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Nutrient Cycling

What goes in must come out . In farming, one of those outputs is urine. A 525kg cow can produce  more than 23 litres of urine per day. Nitrate from the urine can enter waterways, either directly or via groundwater, with undesirable environmental outcomes. A number of research projects now focus on the impact of urine's nitrate content on pastures, on ways to reduce its movement through the water table, and on monitoring and mitigating nitrate's effects on waterways.

Nutrient Cycles | The Carbon Cycle | The Phosphorus CycleThe Nitrogen Cycle

Nutrient Cycles

The Earth has a limited quantity of chemical elements from when it was formed; and the only way more elements are obtained is from occasional meteorites striking the Earth from outer space. Because the chemicals on Earth function in a closed system, neither significantly increasing nor decreasing in quantity, they are recycled throughout the Earth’s biological and geological cycles. These cycles include both the living biosphere, and the nonliving lithosphere
, atmosphere, and hydrosphere.

The main biogeochemical cycles describe the movement of carbon, nitrogen and phosphorus. Over time, these elements cycle through the biosphere, lithosphere, hydrosphere and atmosphere (the latter three are also called geospheres).They can be taken up by living things and used for growth and reproduction before either passing on to another organism or returning to one of the geospheres. They can be present in the atmosphere (except for phosphorus) as gases such as CO2
, N2; in the hydrosphere as dissolved nutrients and gases such as PO43-, NO3- and  CO2; or in the form of minerals such as carbonates, sulphates or phosphates in sedimentary and volcanic rocks.

Biogeochemical cycles can be broken down into two types: local cycles such as the phosphorus cycle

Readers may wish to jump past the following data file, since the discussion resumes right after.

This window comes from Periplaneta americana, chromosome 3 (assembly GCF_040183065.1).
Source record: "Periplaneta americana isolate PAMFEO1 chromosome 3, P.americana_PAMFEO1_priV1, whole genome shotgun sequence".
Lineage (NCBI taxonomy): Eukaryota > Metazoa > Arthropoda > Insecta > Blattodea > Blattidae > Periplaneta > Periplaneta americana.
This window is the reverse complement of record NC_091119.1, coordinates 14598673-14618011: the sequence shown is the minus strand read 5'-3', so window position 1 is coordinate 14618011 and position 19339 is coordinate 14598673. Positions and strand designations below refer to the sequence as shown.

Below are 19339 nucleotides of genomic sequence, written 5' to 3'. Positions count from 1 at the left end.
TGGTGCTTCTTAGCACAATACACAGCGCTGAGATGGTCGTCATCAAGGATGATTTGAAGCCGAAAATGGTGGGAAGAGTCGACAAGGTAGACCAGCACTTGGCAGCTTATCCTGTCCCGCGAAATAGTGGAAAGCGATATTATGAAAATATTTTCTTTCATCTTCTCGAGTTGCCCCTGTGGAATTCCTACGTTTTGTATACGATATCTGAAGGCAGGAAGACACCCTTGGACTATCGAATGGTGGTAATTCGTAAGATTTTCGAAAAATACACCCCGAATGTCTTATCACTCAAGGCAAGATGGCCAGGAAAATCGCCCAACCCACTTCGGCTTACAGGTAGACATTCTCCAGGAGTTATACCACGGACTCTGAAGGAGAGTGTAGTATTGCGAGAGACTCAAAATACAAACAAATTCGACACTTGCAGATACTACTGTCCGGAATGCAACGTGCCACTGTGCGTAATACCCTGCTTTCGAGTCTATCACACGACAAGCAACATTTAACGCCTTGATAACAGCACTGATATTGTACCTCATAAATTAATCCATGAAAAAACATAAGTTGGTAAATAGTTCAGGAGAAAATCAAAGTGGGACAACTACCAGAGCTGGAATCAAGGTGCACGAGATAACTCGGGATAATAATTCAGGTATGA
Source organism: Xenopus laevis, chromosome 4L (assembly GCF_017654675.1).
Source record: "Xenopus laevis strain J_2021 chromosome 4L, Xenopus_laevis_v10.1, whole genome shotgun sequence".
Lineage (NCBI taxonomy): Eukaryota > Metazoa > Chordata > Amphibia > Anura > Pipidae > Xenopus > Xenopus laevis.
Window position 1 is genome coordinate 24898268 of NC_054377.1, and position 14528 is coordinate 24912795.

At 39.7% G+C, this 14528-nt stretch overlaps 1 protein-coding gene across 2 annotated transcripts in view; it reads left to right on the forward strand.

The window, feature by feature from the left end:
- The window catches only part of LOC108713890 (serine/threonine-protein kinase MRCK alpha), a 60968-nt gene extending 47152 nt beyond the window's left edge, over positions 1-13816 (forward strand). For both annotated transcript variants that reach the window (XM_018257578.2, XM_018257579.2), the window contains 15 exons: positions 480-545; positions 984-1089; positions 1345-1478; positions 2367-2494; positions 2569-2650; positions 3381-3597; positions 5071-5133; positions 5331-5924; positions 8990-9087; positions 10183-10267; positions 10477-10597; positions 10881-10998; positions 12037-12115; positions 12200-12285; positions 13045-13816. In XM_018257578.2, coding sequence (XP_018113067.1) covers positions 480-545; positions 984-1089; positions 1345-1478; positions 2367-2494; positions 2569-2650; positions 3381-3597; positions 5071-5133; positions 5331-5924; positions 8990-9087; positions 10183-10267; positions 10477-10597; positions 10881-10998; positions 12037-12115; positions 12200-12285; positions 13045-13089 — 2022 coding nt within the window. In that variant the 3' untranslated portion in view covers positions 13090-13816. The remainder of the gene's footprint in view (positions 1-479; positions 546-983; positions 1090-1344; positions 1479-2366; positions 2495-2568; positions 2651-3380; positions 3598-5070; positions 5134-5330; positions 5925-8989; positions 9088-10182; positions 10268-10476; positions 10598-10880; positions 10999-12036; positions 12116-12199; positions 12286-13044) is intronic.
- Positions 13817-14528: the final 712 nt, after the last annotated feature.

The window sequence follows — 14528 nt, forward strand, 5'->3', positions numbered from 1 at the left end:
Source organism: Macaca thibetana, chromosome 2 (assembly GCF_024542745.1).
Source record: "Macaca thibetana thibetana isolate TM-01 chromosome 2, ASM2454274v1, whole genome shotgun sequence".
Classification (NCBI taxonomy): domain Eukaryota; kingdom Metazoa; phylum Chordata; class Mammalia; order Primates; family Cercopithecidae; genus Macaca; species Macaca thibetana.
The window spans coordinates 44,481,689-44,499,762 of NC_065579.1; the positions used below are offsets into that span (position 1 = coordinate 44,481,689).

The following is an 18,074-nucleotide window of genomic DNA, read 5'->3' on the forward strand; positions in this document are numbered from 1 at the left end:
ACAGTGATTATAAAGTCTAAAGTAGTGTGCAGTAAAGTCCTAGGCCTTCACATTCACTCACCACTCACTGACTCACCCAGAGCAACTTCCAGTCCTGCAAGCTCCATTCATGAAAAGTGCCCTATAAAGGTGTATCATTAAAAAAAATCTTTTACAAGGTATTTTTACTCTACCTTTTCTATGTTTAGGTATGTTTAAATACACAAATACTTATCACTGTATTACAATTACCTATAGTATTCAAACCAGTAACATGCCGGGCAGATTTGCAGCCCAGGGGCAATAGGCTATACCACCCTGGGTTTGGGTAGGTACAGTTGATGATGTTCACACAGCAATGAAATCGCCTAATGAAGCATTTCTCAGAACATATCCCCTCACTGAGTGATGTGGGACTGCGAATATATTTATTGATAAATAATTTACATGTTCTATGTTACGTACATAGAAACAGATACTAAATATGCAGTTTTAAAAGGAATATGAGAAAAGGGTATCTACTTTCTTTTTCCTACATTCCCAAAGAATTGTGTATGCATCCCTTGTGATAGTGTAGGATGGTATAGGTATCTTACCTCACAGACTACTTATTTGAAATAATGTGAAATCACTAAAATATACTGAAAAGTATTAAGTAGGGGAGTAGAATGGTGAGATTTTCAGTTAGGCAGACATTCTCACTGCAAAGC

, which involve elements with no mechanisms for long distance transfer; and global cycles, which involve an interchange between the atmosphere and the ecosystem. It is these global nutrient cycles, such as the nitrogen cycle and carbon cycle, that unite the Earth and its living organisms into one giant interconnected ecosystem called the biosphere.


Drs Dave Campbell and Louis Schipper, along with technical staff Jacinta Parenzee and Craig Hosking and a team of research students (Susanna Rutledge, Paul Mudge, Tehani Kuske, Suzanne Lambie) are trying to determine how different land management practices affect the storage of carbon in soil organic matter. Organic matter is critical for
maintaining many important soil qualities such as water and nutrient
storage, being the major food source for soil organisms. Soil also
contains the largest terrestrial store of carbon. The team are excited
by their research because they are measuring gains and losses in carbon at paddock scales in real time. This research will provide important information for farmers to improve sustainability of their farm
management practices.

See also the Greenhouse gases pages of this site.


The Phosphorus Cycle

The phosphorus cycle differs from many other biogeochemical cycles because it does not involve the atmosphere in any significant way (although there is some evidnece of an atmospheric component in the form of PH3).  Phosphorus and phosphorus-based compounds are usually solids at normal temperatures and pressuresfound on Earth, and any phosphorus in the atmosphere is usually only present in the form of dust particles.  

Phosphorus - which is an essential nutrient - is usually found in the form of the phosphate ions (PO43- and HPO42-). It is an important component of  nucleic acid  molecules (DNA & RNA) and of the cellular energy carrier ATP. Phosphorus is also an important building block of bones and teeth, where it is found in the form of calcium phosphate. 

Most phosphates originate as salts in ocean sediments or in rocks. Over time, geological uplift brings these sediments to the surface, and weathering releases the phosphate ions. Plants can then absorb these phosphates from the soil and use it in cellular processes. Phosphate taken up by plants may then be passed on to animals when the plant is consumed by herbivore that, in turn, may be consumed by carnivores. After death, the animal or plant decays, and the phosphates are returned to the soil by way of bacterial decomposition. Runoff from the land may carry leached phosphate back to the ocean, where it eventually enters sediments and is reincorporated into rock.